THE EVOLUTION OF BRITISH GERONTOLOGY: Personal Perspectives and Historical Developments

Bernard, Miriam and Ray, Mo and Reynolds, Jackie (2020) THE EVOLUTION OF BRITISH GERONTOLOGY: Personal Perspectives and Historical Developments. In: The Evolution of British Gerontology: Personal perspectives and historical developments. Policy Press, Bristol. ISBN UNSPECIFIED

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Abstract

Introduction
Ageing, it now seems, is everybody’s business. Wherever we turn these days, older people are visible in the British media: on television and radio, and in advertisements. Actors, celebrities and public figures are documenting their experiences and thoughts about ageing at a rapid rate of knots; others are writing or making documentaries about living with, or caring for, family members – often with Alzheimer’s disease or other dementias; while the anti-ageing and beauty industry exhorts us to stave off the signs of growing older for as long as we possibly can. Paradoxically, alongside this increasing visibility, has been an ever-present sense that population ageing – and older people themselves – is somehow to blame for many of society’s current problems. Indeed, proponents of ‘apocalyptic demography’ (Robertson, 1990) make uncritical use of statistics to fuel alarmist concern and generate moral panic amongst the media, government and the general population (Gee and Gutman, 2000; Bytheway and Johnson, 2010). This book, and the research project on which it is based, is located at the intersection of this paradox.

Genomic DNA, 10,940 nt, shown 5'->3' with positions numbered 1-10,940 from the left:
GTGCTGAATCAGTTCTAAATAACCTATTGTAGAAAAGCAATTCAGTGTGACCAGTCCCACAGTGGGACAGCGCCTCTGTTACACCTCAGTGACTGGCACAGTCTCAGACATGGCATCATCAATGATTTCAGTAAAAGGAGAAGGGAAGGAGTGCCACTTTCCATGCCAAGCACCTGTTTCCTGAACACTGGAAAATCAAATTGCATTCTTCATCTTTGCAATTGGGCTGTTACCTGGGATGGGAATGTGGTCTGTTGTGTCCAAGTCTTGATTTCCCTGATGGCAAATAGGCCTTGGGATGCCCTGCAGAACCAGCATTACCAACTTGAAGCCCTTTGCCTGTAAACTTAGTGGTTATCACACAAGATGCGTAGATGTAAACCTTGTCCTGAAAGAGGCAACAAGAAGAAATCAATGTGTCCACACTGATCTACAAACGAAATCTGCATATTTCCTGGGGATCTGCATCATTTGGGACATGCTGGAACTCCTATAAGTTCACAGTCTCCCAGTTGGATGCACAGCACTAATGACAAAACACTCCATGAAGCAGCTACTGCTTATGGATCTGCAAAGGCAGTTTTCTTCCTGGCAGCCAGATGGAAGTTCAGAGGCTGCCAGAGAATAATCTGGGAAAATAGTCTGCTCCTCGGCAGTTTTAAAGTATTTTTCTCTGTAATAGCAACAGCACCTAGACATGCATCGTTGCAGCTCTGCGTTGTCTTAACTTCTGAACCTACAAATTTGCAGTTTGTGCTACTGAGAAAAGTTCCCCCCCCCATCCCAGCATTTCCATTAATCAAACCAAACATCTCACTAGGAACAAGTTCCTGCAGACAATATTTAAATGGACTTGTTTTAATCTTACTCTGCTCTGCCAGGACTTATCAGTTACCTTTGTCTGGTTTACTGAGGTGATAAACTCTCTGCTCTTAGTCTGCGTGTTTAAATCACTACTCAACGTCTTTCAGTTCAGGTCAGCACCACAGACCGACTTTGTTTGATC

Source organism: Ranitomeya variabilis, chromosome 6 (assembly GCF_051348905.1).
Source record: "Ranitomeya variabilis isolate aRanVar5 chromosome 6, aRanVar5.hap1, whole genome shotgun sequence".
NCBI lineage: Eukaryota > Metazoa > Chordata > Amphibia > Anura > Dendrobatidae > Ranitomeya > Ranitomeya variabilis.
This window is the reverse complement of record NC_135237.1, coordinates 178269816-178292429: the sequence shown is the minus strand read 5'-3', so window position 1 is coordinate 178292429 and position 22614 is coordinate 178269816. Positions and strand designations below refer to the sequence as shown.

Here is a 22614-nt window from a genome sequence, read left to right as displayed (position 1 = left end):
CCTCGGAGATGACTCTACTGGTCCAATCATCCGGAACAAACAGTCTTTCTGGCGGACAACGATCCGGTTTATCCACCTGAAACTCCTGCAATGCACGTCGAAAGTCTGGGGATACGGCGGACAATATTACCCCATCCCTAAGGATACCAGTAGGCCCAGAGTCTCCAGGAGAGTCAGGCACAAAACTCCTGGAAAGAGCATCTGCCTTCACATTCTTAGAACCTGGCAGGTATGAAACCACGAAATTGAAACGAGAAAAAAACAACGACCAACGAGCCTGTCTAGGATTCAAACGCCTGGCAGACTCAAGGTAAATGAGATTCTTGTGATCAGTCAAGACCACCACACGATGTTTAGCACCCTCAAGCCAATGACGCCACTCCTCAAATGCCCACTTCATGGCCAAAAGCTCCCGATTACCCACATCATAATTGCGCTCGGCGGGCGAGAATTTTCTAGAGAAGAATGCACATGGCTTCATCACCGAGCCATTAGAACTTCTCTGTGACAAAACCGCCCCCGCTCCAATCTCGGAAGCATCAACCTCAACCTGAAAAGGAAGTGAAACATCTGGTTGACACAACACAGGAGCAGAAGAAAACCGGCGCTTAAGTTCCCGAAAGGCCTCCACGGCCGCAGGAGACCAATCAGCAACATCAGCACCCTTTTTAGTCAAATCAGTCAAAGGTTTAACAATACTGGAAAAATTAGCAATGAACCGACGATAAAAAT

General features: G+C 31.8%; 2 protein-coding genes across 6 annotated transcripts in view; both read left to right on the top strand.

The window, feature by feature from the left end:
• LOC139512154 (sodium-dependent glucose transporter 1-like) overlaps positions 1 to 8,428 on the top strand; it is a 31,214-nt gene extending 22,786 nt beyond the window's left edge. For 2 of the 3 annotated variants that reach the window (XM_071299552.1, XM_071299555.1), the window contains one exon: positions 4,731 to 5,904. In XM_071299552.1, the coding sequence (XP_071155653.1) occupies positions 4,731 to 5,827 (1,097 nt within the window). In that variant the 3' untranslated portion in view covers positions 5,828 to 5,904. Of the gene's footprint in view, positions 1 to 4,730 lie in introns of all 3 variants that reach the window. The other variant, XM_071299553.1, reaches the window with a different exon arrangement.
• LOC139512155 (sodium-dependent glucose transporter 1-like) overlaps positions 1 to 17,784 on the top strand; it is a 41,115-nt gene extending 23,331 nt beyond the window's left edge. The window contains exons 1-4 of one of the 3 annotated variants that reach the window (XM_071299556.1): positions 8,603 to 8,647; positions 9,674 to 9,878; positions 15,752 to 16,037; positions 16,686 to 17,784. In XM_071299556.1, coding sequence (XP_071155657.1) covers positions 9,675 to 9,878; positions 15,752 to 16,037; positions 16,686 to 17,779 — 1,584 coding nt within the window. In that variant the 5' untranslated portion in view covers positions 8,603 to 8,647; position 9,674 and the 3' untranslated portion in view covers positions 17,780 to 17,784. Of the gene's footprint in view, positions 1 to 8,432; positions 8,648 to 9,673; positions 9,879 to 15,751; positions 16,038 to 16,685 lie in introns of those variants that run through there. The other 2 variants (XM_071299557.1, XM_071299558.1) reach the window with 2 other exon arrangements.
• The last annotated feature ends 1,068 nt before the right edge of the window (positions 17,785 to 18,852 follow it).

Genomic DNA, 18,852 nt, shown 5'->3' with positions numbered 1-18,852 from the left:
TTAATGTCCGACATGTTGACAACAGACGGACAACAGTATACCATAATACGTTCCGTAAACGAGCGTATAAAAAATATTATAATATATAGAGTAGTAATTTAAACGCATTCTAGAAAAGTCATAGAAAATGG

Our contention is that much popular and policy understanding of ageing and older people often has very little basis in the growing body of national and international gerontological research which has been undertaken over the past 40-50 years and that, as yet, we know very little about the evolution of this inter and multidisciplinary field from the perspectives of those who have been instrumental in its growth and development. Consequently, this chapter begins our sociohistorical examination by considering how gerontology first emerged, before going on to describe the ‘Ageing of British Gerontology’ research project. Our mixed method project looks at gerontology’s evolution through the contributions and experiences of senior figures in British gerontology and contextualises, supplements and integrates this new empirical work with a detailed examination of the archives of the British Society of Gerontology (BSG). It is our research into, and analyses of these materials and interviews, which are at the heart of the book. The chapter concludes by briefly introducing the 50 gerontologists who took part, as well as ourselves.

Keywords:ageing social gerontology, historical perspectives
Subjects:L Social studies > L990 Social studies not elsewhere classified
Divisions:College of Social Science > School of Health & Social Care
ID Code:36669
Deposited On:20 Aug 2019 12:40

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